California’s severe drought and statewide conservation mandate provided an opportunity to analyze the effects of pricing strategies as a tool to curb water use. In 2015, the State Water Resources Control Board was charged with implementing a reduction of 25 percent on the state’s local water supply agencies. One of the strategies the Board suggested to local agencies was to look at ways rate structures could provide a financial incentive, also known as a price signal, to customers to conserve water.
Did water agencies with higher price signals achieve greater water savings than others? In some cases, yes. But not always.
A team from the Environmental Finance Center at the University of North Carolina at Chapel Hill analyzed data on hundreds of California water agencies’ water pricing, residential water use, and production data from the mandatory conservation period from June 2015 to May 2016, resulting in three key takeaways for one major conclusion: no single pricing strategy works for every agency in reducing water use.
No Single Pricing Strategy Outperformed Others in Achieving Conservation
Pricing varies across California water agencies, providing unique combinations of pricing signals to customers. In some cases, the rate structure design and the rates at one agency might offer different price signals altogether. For example, one-fourth of the surveyed agencies would have saved their residential customer more than $23 on their monthly water bill in 2015 if they reduced their water use from 12 ccf (hundred cubic feet) in one month to 6 ccf. Yet a different quarter of the surveyed agencies sent much lower price signals for conservation, saving their customers less than $9. Nearly half of the agencies that charged the lower prices actually had increasing block rate structures or budget-based rate structures, both types described as examples of conservation rate structures by the Board. Even though a rate structure might be designed in one way to encourage conservation, it may still provide a weaker incentive to conserve than another rate structure priced differently.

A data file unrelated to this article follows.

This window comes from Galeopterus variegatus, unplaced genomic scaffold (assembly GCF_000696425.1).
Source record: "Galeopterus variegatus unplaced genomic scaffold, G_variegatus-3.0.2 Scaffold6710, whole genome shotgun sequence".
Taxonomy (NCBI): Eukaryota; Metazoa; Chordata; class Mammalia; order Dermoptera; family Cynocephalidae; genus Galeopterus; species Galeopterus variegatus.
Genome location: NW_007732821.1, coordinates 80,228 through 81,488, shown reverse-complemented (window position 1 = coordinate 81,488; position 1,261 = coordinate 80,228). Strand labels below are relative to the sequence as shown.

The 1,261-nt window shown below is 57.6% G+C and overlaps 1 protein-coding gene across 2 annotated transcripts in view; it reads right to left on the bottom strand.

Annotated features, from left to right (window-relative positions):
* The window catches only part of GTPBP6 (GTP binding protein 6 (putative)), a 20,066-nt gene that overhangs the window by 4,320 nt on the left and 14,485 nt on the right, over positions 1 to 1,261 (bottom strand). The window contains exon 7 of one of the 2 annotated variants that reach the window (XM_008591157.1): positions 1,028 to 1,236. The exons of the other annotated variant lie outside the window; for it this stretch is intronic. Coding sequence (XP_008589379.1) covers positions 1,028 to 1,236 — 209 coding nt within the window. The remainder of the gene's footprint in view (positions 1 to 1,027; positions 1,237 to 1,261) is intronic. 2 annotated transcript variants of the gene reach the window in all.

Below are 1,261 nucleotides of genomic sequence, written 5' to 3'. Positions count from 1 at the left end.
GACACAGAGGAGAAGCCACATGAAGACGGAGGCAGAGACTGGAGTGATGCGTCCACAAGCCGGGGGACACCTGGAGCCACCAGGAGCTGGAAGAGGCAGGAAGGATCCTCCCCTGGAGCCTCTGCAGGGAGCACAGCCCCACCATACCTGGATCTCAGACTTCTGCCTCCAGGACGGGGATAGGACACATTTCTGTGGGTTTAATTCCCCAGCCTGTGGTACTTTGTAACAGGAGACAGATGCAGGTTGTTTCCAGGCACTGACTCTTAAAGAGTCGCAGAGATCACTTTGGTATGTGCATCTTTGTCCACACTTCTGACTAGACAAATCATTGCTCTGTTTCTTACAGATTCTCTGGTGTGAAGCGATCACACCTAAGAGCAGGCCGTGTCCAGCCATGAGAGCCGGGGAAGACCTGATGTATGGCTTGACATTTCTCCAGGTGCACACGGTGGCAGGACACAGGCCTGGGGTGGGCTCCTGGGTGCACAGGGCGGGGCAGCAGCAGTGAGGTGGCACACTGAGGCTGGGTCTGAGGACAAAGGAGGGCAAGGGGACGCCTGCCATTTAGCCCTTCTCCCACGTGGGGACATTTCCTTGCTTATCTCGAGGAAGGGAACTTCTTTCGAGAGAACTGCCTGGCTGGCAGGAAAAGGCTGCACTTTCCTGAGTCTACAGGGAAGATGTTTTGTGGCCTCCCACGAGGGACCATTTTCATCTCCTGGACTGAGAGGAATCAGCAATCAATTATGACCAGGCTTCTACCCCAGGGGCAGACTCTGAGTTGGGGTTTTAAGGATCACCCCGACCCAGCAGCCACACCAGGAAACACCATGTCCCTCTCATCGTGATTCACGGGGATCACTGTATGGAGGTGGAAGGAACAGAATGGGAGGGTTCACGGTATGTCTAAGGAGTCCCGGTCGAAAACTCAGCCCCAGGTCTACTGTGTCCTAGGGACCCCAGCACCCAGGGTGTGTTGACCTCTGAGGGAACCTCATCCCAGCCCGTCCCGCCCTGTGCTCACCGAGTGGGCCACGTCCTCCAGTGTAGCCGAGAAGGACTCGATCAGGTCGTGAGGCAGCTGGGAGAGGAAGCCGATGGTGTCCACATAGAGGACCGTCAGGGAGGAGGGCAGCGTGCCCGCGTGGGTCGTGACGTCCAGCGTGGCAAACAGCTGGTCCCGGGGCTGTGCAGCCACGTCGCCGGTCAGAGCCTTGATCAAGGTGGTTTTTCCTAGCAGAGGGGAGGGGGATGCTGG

The strength of pricing signals is influenced by more than just whether a rate structure is classified as a uniform structure, increasing block rates, or budget-based rates. Water agencies should be wary of narrowly defining conservation rates based on only one aspect of the rate structure design—the EFC analysis showed there was no statistically significant difference in the water savings achieved between different water rate structures.
High production savings during the conservation period were achieved with all forms of rate structures, as illustrated in Figure 1 below. No specific rate structure type was the dominant predictor of water savings.
Figure 1: Water Savings Achieved under Different Rate Structures
Raising rates will not always result in achieving greater reductions in water use. Many water agencies raised rates at various levels in 2016, but EFC analysis did not find a correlation between the amount of a rate increase and how much water savings was achieved during the mandatory conservation period. In some cases, both agencies raised their rates and those that did not achieve the same levels of water savings. In fact, there was also no significant correlation between high prices and achieved water savings.
One reason this might be the case is that agencies that had higher pricing signals already had lower water use before the conservation period began. Because of demand hardening, they were not able to achieve greater levels of conservation than agencies that had lower pricing signals and higher average use at the start. The EFC found that water agencies starting the conservation period with a higher level of average residential water use were able to achieve greater cumulative savings than water agencies with more efficient customers from the start.
There are Additional Tools for Conservation